Bright Full Moon Dec. 22 : LUSENET : TimeBomb 2000 (Y2000) : One Thread

December 22, 1999 and the Moon Everyone should mark their calendars. It will be the Last Lunar Harrah of the Millennium. This year will be the first full moon to occur on the winter solstice, December 22, commonly called the First Day of Winter, in 133 years. Since the full moon on the winter solstice will occur in conjunction with a lunar perigee, the point in the moon's orbit that is closest to Earth, the moon will appear about 14 per cent larger than it does at apogee, the point in its elliptical orbit that is farthest from the Earth. The Earth is also several million miles closer to the sun than in the summer, and sunlight striking the moon will be about 7 per cent stronger making it brighter.

Also, this will be the closest perigee of the Moon of the year, since the moon's orbit is constantly deforming. In layman's terms, it will be a super bright full moon, much more than the usual AND it hasn't happened this way for 133 years. If the weather is clear and there isn't a snow cover where you live, it is believed that even car headlights will be superfluous. Our ancestors 133 years ago saw this. Our descendants 100 or so years from now will see this again. Remember, this will happen December 22, 1999.

-- No Polly (, December 15, 1999


This is true, but it would be nice if you cite your source rather than posting something like this as if you wrote it.

-- ... (.@...), December 15, 1999.

On December 21st. 1866 the Lakota Sioux took advantage of this combination of occurrences and staged a devastating retaliatory ambush on soldiers in the Wyoming Territory.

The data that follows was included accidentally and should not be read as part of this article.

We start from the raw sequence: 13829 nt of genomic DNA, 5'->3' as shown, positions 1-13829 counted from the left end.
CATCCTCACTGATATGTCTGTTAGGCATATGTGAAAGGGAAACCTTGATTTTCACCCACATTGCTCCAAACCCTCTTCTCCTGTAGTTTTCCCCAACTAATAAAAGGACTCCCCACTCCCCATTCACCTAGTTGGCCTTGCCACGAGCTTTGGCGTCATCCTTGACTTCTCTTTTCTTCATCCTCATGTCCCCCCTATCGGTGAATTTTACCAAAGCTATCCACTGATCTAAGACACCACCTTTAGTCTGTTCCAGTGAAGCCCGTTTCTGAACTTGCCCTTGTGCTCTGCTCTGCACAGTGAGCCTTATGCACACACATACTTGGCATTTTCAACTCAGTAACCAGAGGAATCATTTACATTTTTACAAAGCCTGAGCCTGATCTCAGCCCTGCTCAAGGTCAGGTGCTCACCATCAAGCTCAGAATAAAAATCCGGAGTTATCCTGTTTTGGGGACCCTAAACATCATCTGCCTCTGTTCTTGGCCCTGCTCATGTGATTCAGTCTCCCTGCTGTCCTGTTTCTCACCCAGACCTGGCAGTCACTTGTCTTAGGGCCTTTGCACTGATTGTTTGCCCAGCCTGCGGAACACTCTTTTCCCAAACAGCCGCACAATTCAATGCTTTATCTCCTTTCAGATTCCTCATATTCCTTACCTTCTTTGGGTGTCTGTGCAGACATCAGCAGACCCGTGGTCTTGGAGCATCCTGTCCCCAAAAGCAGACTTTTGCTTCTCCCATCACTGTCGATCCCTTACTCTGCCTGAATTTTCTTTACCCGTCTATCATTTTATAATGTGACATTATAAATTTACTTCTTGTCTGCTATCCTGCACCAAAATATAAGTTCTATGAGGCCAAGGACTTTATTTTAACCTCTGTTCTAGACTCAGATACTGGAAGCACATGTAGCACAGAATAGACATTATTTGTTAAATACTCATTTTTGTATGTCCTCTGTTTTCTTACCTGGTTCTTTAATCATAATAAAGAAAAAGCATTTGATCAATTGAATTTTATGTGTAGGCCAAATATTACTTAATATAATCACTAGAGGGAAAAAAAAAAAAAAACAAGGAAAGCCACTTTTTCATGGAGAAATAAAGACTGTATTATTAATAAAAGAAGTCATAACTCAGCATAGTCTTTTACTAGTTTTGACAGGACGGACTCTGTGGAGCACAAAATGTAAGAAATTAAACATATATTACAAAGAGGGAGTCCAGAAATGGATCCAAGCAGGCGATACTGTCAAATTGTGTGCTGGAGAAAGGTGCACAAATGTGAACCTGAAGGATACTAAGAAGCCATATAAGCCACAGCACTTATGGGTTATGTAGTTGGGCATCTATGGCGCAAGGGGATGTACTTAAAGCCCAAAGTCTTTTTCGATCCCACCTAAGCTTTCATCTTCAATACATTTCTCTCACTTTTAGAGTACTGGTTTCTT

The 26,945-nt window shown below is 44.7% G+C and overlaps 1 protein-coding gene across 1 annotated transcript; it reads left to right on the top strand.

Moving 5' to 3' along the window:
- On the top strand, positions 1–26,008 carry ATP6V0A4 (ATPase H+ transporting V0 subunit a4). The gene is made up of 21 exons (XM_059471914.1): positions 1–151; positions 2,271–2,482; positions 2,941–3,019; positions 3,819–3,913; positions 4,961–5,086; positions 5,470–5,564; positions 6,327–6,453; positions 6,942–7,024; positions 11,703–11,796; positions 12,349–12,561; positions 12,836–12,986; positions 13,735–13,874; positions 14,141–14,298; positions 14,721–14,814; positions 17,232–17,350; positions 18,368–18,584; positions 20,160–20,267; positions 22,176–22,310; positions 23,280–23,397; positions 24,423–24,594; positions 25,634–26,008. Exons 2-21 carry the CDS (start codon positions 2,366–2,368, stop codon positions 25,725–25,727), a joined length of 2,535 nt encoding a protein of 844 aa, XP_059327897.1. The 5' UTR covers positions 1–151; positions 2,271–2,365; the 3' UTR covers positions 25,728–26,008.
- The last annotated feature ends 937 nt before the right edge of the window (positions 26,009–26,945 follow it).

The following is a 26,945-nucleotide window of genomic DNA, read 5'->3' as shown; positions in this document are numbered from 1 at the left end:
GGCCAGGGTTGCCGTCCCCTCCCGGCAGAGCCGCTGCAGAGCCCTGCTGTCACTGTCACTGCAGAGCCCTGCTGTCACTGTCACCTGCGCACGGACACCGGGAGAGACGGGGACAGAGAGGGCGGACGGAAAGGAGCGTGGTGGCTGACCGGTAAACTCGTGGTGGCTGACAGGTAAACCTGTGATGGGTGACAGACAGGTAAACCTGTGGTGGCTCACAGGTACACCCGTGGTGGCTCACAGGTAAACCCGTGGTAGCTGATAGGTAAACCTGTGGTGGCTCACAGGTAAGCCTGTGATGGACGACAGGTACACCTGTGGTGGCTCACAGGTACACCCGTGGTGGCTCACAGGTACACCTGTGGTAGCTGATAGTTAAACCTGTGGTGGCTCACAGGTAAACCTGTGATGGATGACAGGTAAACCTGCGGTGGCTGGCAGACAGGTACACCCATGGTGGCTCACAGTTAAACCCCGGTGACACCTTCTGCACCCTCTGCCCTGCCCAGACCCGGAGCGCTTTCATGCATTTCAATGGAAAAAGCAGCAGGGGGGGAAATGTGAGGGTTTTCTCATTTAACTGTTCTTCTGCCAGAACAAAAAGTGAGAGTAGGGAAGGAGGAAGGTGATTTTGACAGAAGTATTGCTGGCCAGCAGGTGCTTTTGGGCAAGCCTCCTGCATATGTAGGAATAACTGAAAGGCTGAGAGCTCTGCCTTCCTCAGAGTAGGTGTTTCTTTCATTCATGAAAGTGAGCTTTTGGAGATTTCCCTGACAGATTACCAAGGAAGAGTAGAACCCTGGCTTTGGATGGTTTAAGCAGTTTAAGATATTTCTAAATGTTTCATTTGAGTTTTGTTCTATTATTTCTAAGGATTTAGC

-- (another@tid.bit), December 15, 1999.

If the weather is clear and there isn't a snow cover where you live, it is believed that even car headlights will be superfluous.

Also, this should read as "If the weather is clear and there IS a snow cover where you live..." The snow cover allows the moonlight to reflect off the ground.

-- (another@tid.bit), December 15, 1999.

Everybody remember to give the Yourdonite howl at 11:00 pm.


-- lisa (, December 15, 1999.

Check out The OLD Farmers Almanac. Click on red letter day Dec 22. on the calendar. I suggest homeowners with garden space buy themselves a copy for planting tables/last frost dates etc. for this spring. The concern over the moon is the high tides issue. A seismologist is predicting quake activity associated with the rare lunar allignment. The Three Wise Men were astonomers people. Astral study is not the occult.

-- Lorelei the Pagan (, December 15, 1999.

No Polly,

Thanks for posting this. I love tidbits like this. Hope the sky is clear.

-- (, December 15, 1999.

While very pretty, this combination also increases earthquake risk. I think I read that the west coast is at higher risk of earthquake in the last days of 1999.

-- David Holladay (, December 15, 1999.

Sorry about not citing a source. I received this tidbit via e-mail; the original source is unknown. I realize it has nothing to do with Y2K, but found it interesting enough to pass on.

-- No Polly (, December 15, 1999.